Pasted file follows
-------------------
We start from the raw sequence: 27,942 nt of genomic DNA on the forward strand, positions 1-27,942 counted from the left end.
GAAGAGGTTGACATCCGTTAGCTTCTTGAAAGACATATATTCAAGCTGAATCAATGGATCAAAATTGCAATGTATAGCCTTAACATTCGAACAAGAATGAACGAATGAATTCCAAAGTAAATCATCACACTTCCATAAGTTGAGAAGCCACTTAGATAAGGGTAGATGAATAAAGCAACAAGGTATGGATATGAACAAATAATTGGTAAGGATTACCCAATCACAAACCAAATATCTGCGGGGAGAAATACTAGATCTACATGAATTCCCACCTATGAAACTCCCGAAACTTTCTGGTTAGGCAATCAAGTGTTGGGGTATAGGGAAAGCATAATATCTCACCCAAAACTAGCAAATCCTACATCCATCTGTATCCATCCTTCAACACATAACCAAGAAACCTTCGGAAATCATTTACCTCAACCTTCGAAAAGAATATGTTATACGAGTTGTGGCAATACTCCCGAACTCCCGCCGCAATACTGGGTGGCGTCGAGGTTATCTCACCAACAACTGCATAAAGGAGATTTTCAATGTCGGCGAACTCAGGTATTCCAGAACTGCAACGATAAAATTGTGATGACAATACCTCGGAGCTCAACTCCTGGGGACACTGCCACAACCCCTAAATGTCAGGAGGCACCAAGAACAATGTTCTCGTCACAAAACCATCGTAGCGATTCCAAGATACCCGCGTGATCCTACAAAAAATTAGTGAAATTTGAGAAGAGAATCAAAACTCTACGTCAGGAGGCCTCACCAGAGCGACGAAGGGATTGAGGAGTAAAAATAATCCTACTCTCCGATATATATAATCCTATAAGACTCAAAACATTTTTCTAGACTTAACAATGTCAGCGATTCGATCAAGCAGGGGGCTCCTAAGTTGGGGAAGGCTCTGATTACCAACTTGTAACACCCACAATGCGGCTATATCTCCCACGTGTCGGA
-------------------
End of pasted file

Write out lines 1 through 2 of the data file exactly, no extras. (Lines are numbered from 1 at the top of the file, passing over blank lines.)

We start from the raw sequence: 27,942 nt of genomic DNA on the forward strand, positions 1-27,942 counted from the left end.
GAAGAGGTTGACATCCGTTAGCTTCTTGAAAGACATATATTCAAGCTGAATCAATGGATCAAAATTGCAATGTATAGCCTTAACATTCGAACAAGAATGAACGAATGAATTCCAAAGTAAATCATCACACTTCCATAAGTTGAGAAGCCACTTAGATAAGGGTAGATGAATAAAGCAACAAGGTATGGATATGAACAAATAATTGGTAAGGATTACCCAATCACAAACCAAATATCTGCGGGGAGAAATACTAGATCTACATGAATTCCCACCTATGAAACTCCCGAAACTTTCTGGTTAGGCAATCAAGTGTTGGGGTATAGGGAAAGCATAATATCTCACCCAAAACTAGCAAATCCTACATCCATCTGTATCCATCCTTCAACACATAACCAAGAAACCTTCGGAAATCATTTACCTCAACCTTCGAAAAGAATATGTTATACGAGTTGTGGCAATACTCCCGAACTCCCGCCGCAATACTGGGTGGCGTCGAGGTTATCTCACCAACAACTGCATAAAGGAGATTTTCAATGTCGGCGAACTCAGGTATTCCAGAACTGCAACGATAAAATTGTGATGACAATACCTCGGAGCTCAACTCCTGGGGACACTGCCACAACCCCTAAATGTCAGGAGGCACCAAGAACAATGTTCTCGTCACAAAACCATCGTAGCGATTCCAAGATACCCGCGTGATCCTACAAAAAATTAGTGAAATTTGAGAAGAGAATCAAAACTCTACGTCAGGAGGCCTCACCAGAGCGACGAAGGGATTGAGGAGTAAAAATAATCCTACTCTCCGATATATATAATCCTATAAGACTCAAAACATTTTTCTAGACTTAACAATGTCAGCGATTCGATCAAGCAGGGGGCTCCTAAGTTGGGGAAGGCTCTGATTACCAACTTGTAACACCCACAATGCGGCTATATCTCCCACGTGTCGGA